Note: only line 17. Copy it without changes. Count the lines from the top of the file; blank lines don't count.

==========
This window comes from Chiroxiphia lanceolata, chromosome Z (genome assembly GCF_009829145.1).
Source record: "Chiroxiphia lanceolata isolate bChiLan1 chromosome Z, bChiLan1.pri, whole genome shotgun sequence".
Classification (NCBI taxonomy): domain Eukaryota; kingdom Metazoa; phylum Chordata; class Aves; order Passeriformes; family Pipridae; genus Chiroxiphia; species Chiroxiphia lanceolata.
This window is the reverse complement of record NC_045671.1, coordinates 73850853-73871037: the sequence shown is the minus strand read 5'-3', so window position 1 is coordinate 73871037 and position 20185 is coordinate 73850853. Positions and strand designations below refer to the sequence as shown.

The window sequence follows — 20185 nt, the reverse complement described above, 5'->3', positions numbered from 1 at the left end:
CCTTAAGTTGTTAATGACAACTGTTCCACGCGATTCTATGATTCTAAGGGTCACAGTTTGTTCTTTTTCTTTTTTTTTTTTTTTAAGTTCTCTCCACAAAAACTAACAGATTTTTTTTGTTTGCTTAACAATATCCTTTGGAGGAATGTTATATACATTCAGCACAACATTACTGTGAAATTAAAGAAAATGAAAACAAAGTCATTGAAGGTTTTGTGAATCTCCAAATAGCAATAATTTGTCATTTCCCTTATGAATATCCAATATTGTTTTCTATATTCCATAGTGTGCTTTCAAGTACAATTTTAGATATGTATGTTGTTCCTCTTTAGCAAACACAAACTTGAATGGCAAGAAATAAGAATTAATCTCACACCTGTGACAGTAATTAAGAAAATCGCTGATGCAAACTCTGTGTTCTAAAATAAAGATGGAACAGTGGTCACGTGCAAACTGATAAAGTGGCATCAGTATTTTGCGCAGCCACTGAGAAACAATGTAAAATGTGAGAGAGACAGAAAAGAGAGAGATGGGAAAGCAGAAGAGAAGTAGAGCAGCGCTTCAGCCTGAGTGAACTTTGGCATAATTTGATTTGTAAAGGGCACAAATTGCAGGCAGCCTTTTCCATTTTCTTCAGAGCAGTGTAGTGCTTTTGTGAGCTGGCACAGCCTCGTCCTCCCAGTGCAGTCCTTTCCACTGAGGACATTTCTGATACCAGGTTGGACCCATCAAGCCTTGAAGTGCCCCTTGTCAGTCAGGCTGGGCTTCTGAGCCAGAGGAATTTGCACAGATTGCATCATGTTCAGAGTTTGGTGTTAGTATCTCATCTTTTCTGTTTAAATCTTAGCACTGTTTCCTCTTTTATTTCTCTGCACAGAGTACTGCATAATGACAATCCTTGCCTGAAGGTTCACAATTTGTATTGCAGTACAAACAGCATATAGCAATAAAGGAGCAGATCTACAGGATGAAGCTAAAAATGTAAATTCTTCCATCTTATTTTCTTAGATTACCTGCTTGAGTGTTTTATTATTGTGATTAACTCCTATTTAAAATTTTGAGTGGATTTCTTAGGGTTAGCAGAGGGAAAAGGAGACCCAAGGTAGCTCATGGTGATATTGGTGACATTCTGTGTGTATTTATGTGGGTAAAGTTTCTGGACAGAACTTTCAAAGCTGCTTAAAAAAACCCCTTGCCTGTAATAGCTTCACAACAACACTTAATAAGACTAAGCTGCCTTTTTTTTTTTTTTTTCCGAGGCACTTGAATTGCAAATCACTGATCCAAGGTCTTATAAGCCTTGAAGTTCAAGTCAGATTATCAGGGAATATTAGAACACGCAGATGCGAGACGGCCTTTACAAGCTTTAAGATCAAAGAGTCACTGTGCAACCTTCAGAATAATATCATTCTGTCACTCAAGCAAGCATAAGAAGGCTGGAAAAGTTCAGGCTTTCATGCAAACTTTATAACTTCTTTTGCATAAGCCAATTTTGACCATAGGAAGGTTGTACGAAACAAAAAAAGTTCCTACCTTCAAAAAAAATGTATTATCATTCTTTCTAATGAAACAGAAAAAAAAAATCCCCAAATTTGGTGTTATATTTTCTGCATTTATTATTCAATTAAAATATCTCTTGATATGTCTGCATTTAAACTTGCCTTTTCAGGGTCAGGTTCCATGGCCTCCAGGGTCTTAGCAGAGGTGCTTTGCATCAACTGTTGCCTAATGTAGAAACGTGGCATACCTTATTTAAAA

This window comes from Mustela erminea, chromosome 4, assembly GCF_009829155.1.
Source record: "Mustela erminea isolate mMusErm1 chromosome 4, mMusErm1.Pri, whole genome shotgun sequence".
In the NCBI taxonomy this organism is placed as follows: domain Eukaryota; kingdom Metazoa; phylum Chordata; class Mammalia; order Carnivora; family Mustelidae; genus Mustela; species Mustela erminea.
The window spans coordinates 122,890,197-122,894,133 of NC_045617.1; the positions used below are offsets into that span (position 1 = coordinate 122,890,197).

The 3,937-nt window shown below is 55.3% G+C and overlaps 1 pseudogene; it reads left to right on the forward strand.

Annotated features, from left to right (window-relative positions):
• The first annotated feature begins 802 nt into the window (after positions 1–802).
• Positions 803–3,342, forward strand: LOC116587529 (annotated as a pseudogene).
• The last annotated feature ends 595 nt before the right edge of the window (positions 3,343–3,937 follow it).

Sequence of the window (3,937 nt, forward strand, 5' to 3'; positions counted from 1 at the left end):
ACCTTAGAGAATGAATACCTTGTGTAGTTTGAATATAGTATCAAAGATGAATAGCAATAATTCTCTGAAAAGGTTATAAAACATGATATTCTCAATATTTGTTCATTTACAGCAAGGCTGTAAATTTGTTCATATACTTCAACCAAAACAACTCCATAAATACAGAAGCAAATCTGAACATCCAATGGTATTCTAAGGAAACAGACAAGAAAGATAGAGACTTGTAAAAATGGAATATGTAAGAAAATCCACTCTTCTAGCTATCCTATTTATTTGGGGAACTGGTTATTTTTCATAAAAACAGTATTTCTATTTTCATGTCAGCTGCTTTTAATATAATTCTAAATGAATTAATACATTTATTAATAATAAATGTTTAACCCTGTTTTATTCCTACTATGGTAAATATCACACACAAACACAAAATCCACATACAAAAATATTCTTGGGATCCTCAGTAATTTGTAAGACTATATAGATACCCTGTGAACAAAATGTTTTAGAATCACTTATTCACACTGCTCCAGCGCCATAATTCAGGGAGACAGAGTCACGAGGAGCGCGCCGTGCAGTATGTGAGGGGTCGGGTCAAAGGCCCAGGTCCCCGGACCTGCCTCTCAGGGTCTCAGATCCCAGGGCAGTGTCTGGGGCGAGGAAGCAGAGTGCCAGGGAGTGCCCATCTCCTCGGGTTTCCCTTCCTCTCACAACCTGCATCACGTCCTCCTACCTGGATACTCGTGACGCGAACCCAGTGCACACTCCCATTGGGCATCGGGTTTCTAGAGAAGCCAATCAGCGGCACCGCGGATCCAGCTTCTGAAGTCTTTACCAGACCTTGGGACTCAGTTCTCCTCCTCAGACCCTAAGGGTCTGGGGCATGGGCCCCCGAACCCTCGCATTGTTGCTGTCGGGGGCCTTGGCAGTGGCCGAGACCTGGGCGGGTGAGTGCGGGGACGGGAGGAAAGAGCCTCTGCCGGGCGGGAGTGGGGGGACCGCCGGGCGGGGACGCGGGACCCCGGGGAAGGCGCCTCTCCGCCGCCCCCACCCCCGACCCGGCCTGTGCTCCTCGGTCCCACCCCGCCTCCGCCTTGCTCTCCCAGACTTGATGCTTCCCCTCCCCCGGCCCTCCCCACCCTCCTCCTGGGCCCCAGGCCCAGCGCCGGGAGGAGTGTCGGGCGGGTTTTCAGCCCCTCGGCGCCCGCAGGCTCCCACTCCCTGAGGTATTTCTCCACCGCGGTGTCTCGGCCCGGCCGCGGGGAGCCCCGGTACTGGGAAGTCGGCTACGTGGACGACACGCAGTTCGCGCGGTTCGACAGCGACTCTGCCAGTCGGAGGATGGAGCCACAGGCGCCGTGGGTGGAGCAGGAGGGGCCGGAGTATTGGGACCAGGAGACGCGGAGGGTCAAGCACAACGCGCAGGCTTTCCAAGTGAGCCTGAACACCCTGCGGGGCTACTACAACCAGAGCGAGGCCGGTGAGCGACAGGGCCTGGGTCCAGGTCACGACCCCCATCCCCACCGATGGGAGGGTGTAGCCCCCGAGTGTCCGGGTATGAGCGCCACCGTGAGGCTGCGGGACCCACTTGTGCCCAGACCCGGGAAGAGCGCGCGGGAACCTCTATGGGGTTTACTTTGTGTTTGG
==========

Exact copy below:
ACCTTAGAGAATGAATACCTTGTGTAGTTTGAATATAGTATCAAAGATGAATAGCAATAATTCTCTGAAAAGGTTATAAAACATGATATTCTCAATATTTGTTCATTTACAGCAAGGCTGTAAATTTGTTCATATACTTCAACCAAAACAACTCCATAAATACAGAAGCAAATCTGAACATCCAATGGTATTCTAAGGAAACAGACAAGAAAGATAGAGACTTGTAAAAATGGAATATGTAAGAAAATCCACTCTTCTAGCTATCCTATTTATTTGGGGAACTGGTTATTTTTCATAAAAACAGTATTTCTATTTTCATGTCAGCTGCTTTTAATATAATTCTAAATGAATTAATACATTTATTAATAATAAATGTTTAACCCTGTTTTATTCCTACTATGGTAAATATCACACACAAACACAAAATCCACATACAAAAATATTCTTGGGATCCTCAGTAATTTGTAAGACTATATAGATACCCTGTGAACAAAATGTTTTAGAATCACTTATTCACACTGCTCCAGCGCCATAATTCAGGGAGACAGAGTCACGAGGAGCGCGCCGTGCAGTATGTGAGGGGTCGGGTCAAAGGCCCAGGTCCCCGGACCTGCCTCTCAGGGTCTCAGATCCCAGGGCAGTGTCTGGGGCGAGGAAGCAGAGTGCCAGGGAGTGCCCATCTCCTCGGGTTTCCCTTCCTCTCACAACCTGCATCACGTCCTCCTACCTGGATACTCGTGACGCGAACCCAGTGCACACTCCCATTGGGCATCGGGTTTCTAGAGAAGCCAATCAGCGGCACCGCGGATCCAGCTTCTGAAGTCTTTACCAGACCTTGGGACTCAGTTCTCCTCCTCAGACCCTAAGGGTCTGGGGCATGGGCCCCCGAACCCTCGCATTGTTGCTGTCGGGGGCCTTGGCAGTGGCCGAGACCTGGGCGGGTGAGTGCGGGGACGGGAGGAAAGAGCCTCTGCCGGGCGGGAGTGGGGGGACCGCCGGGCGGGGACGCGGGACCCCGGGGAAGGCGCCTCTCCGCCGCCCCCACCCCCGACCCGGCCTGTGCTCCTCGGTCCCACCCCGCCTCCGCCTTGCTCTCCCAGACTTGATGCTTCCCCTCCCCCGGCCCTCCCCACCCTCCTCCTGGGCCCCAGGCCCAGCGCCGGGAGGAGTGTCGGGCGGGTTTTCAGCCCCTCGGCGCCCGCAGGCTCCCACTCCCTGAGGTATTTCTCCACCGCGGTGTCTCGGCCCGGCCGCGGGGAGCCCCGGTACTGGGAAGTCGGCTACGTGGACGACACGCAGTTCGCGCGGTTCGACAGCGACTCTGCCAGTCGGAGGATGGAGCCACAGGCGCCGTGGGTGGAGCAGGAGGGGCCGGAGTATTGGGACCAGGAGACGCGGAGGGTCAAGCACAACGCGCAGGCTTTCCAAGTGAGCCTGAACACCCTGCGGGGCTACTACAACCAGAGCGAGGCCGGTGAGCGACAGGGCCTGGGTCCAGGTCACGACCCCCATCCCCACCGATGGGAGGGTGTAGCCCCCGAGTGTCCGGGTATGAGCGCCACCGTGAGGCTGCGGGACCCACTTGTGCCCAGACCCGGGAAGAGCGCGCGGGAACCTCTATGGGGTTTACTTTGTGTTTGG